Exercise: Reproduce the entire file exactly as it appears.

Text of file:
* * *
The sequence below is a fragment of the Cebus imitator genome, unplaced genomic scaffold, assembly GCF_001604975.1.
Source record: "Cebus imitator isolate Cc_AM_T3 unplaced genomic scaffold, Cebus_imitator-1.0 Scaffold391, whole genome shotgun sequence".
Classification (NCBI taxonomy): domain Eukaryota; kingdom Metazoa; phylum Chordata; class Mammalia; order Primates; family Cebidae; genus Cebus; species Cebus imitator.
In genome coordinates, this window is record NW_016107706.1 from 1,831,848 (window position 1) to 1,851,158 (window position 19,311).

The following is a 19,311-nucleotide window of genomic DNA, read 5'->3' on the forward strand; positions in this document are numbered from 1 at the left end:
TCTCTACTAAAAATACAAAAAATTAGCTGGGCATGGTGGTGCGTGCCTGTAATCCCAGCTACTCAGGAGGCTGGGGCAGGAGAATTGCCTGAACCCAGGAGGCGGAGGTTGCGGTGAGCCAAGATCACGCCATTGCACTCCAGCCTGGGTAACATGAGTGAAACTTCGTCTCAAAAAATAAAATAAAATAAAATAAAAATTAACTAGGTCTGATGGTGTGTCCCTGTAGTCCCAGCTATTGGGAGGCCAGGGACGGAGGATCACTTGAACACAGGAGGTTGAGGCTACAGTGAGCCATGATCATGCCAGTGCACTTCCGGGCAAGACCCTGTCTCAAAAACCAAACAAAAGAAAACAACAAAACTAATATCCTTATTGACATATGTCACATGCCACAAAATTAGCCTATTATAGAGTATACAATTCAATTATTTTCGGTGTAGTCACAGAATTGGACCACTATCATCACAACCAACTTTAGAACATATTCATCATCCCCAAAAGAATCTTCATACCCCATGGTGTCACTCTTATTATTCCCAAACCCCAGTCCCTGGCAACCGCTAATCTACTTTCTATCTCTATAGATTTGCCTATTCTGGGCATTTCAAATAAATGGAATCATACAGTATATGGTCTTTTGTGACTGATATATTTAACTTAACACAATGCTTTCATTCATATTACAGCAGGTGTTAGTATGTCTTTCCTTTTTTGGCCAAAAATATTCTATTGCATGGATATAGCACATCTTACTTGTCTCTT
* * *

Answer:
The sequence below is a fragment of the Cebus imitator genome, unplaced genomic scaffold, assembly GCF_001604975.1.
Source record: "Cebus imitator isolate Cc_AM_T3 unplaced genomic scaffold, Cebus_imitator-1.0 Scaffold391, whole genome shotgun sequence".
Classification (NCBI taxonomy): domain Eukaryota; kingdom Metazoa; phylum Chordata; class Mammalia; order Primates; family Cebidae; genus Cebus; species Cebus imitator.
In genome coordinates, this window is record NW_016107706.1 from 1,831,848 (window position 1) to 1,851,158 (window position 19,311).

The following is a 19,311-nucleotide window of genomic DNA, read 5'->3' on the forward strand; positions in this document are numbered from 1 at the left end:
TCTCTACTAAAAATACAAAAAATTAGCTGGGCATGGTGGTGCGTGCCTGTAATCCCAGCTACTCAGGAGGCTGGGGCAGGAGAATTGCCTGAACCCAGGAGGCGGAGGTTGCGGTGAGCCAAGATCACGCCATTGCACTCCAGCCTGGGTAACATGAGTGAAACTTCGTCTCAAAAAATAAAATAAAATAAAATAAAAATTAACTAGGTCTGATGGTGTGTCCCTGTAGTCCCAGCTATTGGGAGGCCAGGGACGGAGGATCACTTGAACACAGGAGGTTGAGGCTACAGTGAGCCATGATCATGCCAGTGCACTTCCGGGCAAGACCCTGTCTCAAAAACCAAACAAAAGAAAACAACAAAACTAATATCCTTATTGACATATGTCACATGCCACAAAATTAGCCTATTATAGAGTATACAATTCAATTATTTTCGGTGTAGTCACAGAATTGGACCACTATCATCACAACCAACTTTAGAACATATTCATCATCCCCAAAAGAATCTTCATACCCCATGGTGTCACTCTTATTATTCCCAAACCCCAGTCCCTGGCAACCGCTAATCTACTTTCTATCTCTATAGATTTGCCTATTCTGGGCATTTCAAATAAATGGAATCATACAGTATATGGTCTTTTGTGACTGATATATTTAACTTAACACAATGCTTTCATTCATATTACAGCAGGTGTTAGTATGTCTTTCCTTTTTTGGCCAAAAATATTCTATTGCATGGATATAGCACATCTTACTTGTCTCTT